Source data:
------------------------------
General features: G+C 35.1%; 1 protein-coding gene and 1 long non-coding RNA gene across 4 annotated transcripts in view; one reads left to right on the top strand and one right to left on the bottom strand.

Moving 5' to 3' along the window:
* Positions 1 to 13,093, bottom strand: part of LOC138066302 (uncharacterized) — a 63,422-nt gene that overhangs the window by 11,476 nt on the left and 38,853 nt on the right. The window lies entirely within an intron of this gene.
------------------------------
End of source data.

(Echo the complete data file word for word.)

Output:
General features: G+C 35.1%; 1 protein-coding gene and 1 long non-coding RNA gene across 4 annotated transcripts in view; one reads left to right on the top strand and one right to left on the bottom strand.

Moving 5' to 3' along the window:
* Positions 1 to 13,093, bottom strand: part of LOC138066302 (uncharacterized) — a 63,422-nt gene that overhangs the window by 11,476 nt on the left and 38,853 nt on the right. The window lies entirely within an intron of this gene.